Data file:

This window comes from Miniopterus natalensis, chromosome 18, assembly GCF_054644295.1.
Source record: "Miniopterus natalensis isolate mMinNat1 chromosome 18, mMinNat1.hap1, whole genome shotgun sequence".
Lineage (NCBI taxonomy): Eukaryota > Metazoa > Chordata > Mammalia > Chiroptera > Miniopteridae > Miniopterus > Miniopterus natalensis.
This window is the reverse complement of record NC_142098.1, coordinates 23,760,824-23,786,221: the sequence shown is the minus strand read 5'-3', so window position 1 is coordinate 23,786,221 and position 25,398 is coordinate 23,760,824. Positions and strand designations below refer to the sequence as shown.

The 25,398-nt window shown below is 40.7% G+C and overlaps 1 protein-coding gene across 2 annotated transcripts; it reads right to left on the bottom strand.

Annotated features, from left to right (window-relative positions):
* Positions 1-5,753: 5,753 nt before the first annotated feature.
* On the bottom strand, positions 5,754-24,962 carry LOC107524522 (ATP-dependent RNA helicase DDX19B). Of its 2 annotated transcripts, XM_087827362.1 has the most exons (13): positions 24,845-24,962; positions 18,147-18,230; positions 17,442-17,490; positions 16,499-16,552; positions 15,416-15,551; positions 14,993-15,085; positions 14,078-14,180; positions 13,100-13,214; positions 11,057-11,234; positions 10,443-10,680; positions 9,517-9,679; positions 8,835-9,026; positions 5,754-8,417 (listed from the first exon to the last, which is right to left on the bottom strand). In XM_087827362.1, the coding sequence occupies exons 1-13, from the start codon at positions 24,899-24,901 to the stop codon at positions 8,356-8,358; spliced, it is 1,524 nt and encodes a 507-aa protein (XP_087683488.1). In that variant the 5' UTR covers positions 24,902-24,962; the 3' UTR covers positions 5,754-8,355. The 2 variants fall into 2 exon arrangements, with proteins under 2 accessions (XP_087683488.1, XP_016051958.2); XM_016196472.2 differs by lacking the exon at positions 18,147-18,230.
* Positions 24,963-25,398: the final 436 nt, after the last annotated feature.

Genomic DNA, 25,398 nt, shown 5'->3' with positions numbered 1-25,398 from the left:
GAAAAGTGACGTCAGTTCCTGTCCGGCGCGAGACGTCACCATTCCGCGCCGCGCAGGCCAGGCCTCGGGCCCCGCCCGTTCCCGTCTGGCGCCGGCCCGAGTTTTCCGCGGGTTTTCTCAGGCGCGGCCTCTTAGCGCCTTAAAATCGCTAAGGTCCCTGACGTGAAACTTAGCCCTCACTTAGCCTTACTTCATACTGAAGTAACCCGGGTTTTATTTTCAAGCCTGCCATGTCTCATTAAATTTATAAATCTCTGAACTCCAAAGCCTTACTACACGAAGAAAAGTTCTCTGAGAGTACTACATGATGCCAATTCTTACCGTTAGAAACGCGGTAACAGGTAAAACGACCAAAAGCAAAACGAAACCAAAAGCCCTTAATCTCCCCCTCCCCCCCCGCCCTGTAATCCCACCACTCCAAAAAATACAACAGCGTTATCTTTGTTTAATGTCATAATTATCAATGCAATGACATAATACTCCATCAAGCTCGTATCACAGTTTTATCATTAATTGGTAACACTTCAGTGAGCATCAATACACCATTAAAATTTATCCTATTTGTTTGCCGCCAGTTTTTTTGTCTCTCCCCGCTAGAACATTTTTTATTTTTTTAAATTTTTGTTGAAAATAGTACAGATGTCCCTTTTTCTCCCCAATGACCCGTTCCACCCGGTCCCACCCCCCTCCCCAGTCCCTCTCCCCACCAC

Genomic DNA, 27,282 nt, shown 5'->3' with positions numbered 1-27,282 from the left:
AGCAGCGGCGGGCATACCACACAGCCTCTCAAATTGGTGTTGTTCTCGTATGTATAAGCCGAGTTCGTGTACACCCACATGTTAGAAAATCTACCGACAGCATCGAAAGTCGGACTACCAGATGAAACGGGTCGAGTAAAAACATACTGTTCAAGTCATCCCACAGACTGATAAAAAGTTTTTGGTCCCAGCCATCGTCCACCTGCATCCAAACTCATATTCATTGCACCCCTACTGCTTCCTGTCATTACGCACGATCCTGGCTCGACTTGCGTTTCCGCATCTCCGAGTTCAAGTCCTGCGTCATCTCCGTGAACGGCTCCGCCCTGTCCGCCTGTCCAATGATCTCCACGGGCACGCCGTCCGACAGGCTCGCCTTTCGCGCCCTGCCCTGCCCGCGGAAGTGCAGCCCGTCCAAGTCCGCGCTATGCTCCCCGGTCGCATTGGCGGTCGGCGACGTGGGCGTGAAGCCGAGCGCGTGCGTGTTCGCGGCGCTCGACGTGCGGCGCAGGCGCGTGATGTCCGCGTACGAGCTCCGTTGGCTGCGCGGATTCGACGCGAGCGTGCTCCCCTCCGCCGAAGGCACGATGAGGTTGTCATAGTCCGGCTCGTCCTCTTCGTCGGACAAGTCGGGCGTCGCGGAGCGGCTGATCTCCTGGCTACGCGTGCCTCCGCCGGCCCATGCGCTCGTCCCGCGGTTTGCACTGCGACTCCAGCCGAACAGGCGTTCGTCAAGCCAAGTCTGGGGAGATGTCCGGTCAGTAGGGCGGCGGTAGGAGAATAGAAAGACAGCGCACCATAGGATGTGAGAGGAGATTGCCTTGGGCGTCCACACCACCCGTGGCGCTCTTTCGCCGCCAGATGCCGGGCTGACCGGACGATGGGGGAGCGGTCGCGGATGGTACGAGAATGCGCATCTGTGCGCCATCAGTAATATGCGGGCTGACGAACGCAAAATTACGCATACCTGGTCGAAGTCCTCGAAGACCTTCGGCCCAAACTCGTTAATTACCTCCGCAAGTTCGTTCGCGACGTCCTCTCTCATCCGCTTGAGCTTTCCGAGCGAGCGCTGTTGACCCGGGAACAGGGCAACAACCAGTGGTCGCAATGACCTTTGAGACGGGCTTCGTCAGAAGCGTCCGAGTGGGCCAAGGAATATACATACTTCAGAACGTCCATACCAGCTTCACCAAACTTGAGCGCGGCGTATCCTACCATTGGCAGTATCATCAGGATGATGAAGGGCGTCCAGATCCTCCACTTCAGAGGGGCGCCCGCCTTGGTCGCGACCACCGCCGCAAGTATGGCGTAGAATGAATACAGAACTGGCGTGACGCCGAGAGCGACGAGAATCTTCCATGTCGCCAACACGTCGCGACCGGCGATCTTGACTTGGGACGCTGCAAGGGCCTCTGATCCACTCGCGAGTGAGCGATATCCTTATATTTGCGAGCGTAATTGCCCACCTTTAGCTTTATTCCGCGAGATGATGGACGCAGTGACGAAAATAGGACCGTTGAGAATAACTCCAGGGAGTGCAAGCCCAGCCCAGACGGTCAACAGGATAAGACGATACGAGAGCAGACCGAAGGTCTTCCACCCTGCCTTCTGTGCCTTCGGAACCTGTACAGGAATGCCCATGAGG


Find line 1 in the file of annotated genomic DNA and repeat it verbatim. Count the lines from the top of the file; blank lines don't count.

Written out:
This window comes from Miniopterus natalensis, chromosome 18, assembly GCF_054644295.1.